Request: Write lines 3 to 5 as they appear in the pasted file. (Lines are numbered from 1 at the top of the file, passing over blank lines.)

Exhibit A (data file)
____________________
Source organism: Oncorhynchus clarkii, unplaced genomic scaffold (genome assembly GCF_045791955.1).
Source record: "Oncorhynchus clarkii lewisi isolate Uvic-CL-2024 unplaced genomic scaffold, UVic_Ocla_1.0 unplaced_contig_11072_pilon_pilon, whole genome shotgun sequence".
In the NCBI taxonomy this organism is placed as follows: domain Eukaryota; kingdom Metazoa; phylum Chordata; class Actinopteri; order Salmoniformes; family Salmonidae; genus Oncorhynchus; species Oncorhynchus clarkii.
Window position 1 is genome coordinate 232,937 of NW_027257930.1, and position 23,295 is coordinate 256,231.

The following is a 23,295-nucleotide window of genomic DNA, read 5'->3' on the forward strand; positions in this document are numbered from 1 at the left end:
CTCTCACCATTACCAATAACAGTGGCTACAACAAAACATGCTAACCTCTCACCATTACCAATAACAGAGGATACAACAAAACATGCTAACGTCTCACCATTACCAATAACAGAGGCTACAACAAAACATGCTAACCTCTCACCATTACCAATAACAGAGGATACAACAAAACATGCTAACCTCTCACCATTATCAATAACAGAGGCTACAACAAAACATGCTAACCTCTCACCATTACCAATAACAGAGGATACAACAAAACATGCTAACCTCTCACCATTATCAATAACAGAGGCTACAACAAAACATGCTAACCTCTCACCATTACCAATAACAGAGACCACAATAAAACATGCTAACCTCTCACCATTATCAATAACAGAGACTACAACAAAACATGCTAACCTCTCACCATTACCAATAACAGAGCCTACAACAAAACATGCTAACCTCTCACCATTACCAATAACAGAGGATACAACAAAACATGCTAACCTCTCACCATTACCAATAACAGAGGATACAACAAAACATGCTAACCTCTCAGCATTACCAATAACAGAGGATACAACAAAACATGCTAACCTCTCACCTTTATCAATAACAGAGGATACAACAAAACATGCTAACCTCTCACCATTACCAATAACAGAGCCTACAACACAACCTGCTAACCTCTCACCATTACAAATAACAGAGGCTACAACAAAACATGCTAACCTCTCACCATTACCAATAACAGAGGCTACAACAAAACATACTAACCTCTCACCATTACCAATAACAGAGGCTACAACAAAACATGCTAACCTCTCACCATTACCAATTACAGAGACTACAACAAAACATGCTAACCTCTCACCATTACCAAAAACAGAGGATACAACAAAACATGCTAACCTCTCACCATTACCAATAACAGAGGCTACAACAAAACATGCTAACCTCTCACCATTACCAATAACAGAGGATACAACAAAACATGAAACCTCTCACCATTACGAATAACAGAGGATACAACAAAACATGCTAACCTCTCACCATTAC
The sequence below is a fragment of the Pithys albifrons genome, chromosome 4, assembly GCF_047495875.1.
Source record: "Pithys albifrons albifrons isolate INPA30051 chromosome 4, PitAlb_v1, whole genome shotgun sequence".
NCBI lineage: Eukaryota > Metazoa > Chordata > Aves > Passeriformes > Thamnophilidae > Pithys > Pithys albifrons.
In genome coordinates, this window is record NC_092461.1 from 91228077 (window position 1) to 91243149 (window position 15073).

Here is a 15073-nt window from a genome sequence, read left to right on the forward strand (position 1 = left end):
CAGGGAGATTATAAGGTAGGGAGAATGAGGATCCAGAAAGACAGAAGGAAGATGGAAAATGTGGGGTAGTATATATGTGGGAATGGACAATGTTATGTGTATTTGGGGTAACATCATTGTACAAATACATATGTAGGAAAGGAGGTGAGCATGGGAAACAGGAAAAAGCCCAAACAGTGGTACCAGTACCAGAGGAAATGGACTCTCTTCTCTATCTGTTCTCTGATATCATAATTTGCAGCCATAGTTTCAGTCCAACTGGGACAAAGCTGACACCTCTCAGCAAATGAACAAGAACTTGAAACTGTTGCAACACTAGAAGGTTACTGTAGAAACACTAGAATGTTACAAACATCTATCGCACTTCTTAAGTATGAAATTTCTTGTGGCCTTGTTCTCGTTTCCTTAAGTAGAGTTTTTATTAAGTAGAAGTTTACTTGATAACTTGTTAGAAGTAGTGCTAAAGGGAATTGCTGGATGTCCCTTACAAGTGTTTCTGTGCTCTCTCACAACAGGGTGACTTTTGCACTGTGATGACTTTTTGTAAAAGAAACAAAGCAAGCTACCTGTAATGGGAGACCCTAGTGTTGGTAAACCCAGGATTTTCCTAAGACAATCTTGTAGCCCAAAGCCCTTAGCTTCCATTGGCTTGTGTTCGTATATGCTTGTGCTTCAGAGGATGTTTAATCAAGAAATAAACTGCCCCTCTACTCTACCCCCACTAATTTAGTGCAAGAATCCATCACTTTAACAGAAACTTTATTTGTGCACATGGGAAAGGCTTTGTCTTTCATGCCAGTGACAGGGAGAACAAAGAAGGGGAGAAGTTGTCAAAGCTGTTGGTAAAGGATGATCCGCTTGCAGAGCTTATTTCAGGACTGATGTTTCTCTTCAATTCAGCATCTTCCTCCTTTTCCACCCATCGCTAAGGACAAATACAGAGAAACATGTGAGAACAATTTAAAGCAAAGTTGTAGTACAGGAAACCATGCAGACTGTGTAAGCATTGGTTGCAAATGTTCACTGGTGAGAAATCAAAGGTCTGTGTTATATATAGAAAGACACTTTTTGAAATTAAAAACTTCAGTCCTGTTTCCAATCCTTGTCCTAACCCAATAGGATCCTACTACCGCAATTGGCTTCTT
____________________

In the NCBI taxonomy this organism is placed as follows: domain Eukaryota; kingdom Metazoa; phylum Chordata; class Actinopteri; order Salmoniformes; family Salmonidae; genus Oncorhynchus; species Oncorhynchus clarkii.
Window position 1 is genome coordinate 232,937 of NW_027257930.1, and position 23,295 is coordinate 256,231.

The following is a 23,295-nucleotide window of genomic DNA, read 5'->3' on the forward strand; positions in this document are numbered from 1 at the left end: